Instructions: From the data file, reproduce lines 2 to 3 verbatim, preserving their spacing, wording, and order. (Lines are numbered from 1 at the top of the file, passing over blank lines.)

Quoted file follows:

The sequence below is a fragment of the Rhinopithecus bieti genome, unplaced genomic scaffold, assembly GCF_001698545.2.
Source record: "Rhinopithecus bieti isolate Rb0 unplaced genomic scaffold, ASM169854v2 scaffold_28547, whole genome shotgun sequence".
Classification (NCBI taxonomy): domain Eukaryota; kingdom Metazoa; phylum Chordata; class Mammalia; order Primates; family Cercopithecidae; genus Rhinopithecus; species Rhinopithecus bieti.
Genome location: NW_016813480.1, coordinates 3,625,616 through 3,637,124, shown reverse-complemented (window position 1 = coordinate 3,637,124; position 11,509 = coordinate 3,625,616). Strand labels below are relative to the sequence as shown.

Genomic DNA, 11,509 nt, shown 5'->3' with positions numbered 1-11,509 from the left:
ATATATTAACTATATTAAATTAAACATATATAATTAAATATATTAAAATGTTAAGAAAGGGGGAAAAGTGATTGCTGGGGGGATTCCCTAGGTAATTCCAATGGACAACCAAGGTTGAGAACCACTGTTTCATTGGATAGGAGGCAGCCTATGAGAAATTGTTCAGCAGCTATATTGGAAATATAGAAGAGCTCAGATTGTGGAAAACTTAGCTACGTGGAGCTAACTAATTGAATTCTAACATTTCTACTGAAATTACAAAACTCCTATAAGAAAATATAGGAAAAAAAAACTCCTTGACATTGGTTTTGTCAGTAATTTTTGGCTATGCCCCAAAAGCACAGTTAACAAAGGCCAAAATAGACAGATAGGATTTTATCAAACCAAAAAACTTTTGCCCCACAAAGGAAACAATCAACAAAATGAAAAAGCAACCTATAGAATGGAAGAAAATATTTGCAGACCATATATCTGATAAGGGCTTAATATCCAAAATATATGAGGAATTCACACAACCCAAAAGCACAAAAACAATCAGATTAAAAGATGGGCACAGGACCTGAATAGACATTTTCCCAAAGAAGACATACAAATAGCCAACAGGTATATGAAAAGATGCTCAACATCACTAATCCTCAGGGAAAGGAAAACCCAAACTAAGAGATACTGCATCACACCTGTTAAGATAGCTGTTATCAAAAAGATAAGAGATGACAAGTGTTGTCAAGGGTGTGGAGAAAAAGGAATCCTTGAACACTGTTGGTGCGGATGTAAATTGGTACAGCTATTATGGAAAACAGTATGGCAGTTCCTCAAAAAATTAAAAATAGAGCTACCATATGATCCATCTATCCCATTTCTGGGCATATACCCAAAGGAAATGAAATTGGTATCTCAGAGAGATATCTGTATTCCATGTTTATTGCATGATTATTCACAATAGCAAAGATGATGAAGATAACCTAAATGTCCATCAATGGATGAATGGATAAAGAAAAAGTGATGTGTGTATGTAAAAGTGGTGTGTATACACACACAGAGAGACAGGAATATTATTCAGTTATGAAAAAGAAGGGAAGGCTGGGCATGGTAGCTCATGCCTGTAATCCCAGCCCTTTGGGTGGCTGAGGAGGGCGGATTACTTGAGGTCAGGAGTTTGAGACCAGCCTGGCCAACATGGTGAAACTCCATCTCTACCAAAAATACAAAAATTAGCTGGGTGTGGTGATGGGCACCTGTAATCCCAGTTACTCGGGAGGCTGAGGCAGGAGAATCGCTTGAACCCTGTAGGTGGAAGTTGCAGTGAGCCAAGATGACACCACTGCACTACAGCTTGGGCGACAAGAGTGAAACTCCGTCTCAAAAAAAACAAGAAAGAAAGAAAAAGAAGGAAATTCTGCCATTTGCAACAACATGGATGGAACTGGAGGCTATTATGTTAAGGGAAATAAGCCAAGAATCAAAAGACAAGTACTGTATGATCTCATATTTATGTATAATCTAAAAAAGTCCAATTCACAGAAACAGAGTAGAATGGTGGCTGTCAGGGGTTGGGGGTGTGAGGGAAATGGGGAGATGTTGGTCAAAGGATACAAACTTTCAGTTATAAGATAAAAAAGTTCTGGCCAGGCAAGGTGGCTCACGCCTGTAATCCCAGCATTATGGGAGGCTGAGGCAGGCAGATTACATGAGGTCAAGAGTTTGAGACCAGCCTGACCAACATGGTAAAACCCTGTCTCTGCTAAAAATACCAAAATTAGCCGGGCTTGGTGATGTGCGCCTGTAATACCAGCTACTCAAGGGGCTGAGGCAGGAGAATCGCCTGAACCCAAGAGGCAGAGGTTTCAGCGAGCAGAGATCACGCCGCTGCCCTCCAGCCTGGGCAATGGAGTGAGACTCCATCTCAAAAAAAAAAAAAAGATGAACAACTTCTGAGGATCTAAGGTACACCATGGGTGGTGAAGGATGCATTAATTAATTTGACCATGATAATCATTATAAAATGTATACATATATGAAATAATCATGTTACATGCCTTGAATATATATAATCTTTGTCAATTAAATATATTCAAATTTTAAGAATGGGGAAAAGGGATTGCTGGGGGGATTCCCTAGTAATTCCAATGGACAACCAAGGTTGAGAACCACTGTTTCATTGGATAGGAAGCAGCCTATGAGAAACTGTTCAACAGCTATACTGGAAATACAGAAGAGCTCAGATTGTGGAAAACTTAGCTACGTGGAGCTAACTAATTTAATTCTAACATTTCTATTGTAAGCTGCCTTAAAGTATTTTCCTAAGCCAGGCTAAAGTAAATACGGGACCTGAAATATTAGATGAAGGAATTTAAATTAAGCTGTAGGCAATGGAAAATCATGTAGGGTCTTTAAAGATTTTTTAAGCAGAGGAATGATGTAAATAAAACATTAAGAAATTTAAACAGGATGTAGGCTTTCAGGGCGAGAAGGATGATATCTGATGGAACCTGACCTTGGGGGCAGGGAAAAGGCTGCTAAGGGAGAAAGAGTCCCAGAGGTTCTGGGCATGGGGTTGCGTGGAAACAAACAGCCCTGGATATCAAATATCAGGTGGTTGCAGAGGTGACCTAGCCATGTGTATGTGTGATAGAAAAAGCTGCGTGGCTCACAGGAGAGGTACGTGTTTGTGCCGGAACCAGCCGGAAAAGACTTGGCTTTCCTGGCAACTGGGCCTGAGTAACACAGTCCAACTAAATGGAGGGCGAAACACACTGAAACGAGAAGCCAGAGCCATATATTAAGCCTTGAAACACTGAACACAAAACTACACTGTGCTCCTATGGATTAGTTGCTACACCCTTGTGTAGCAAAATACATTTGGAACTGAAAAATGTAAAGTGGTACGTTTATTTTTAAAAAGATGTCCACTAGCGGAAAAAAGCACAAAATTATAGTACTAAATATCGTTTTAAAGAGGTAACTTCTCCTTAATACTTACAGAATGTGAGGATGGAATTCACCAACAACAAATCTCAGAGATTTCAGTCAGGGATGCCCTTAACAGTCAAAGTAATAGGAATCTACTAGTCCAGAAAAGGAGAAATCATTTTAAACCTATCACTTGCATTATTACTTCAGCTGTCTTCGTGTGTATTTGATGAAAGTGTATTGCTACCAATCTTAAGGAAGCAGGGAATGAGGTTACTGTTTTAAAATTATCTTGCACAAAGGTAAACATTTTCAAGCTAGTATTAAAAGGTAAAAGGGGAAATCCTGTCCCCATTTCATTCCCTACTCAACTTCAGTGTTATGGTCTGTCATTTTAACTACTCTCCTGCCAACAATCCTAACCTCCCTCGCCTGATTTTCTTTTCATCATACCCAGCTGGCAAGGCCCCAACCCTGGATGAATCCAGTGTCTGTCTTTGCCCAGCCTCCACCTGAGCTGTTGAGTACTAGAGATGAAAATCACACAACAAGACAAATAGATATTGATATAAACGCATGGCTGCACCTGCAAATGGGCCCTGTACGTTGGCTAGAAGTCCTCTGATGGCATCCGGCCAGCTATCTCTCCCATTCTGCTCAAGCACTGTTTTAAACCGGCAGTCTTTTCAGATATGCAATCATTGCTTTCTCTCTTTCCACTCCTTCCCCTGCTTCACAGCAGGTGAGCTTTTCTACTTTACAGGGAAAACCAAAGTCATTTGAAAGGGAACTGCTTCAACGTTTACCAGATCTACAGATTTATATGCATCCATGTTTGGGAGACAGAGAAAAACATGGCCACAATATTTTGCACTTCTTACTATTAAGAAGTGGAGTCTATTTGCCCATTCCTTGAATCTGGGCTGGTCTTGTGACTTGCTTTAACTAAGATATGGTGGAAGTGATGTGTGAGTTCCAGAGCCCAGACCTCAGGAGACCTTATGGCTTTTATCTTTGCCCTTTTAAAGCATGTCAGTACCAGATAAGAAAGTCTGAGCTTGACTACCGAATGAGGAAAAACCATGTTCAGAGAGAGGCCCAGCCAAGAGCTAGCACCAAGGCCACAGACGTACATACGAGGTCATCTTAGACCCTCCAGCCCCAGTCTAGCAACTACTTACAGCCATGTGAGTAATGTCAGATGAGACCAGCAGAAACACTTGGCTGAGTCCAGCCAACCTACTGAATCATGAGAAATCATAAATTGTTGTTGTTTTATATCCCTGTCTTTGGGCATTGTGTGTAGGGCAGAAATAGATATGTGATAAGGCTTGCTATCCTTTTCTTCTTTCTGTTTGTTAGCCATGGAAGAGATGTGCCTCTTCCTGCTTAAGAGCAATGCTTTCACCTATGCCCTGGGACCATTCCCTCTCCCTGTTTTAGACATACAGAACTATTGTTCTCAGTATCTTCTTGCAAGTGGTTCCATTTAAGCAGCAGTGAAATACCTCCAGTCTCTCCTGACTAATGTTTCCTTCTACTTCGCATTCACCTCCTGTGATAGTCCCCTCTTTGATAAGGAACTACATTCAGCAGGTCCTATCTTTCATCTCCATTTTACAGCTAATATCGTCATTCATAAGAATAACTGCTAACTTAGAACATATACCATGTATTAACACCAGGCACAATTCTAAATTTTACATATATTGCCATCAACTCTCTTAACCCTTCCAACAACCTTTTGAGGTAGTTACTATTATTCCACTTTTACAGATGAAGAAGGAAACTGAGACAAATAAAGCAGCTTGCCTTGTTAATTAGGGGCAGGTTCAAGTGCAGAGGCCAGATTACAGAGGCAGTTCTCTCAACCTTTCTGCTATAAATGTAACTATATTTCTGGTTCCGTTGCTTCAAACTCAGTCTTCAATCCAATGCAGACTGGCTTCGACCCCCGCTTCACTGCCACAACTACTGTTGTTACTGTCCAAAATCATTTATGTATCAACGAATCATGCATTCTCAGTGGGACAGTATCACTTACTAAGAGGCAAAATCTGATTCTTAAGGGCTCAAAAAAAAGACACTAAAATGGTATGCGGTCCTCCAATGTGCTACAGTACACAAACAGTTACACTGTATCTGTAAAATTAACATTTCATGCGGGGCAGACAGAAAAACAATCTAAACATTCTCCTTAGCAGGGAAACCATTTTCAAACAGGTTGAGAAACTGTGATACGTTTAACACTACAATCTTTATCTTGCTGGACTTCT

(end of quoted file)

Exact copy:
Source record: "Rhinopithecus bieti isolate Rb0 unplaced genomic scaffold, ASM169854v2 scaffold_28547, whole genome shotgun sequence".
Classification (NCBI taxonomy): domain Eukaryota; kingdom Metazoa; phylum Chordata; class Mammalia; order Primates; family Cercopithecidae; genus Rhinopithecus; species Rhinopithecus bieti.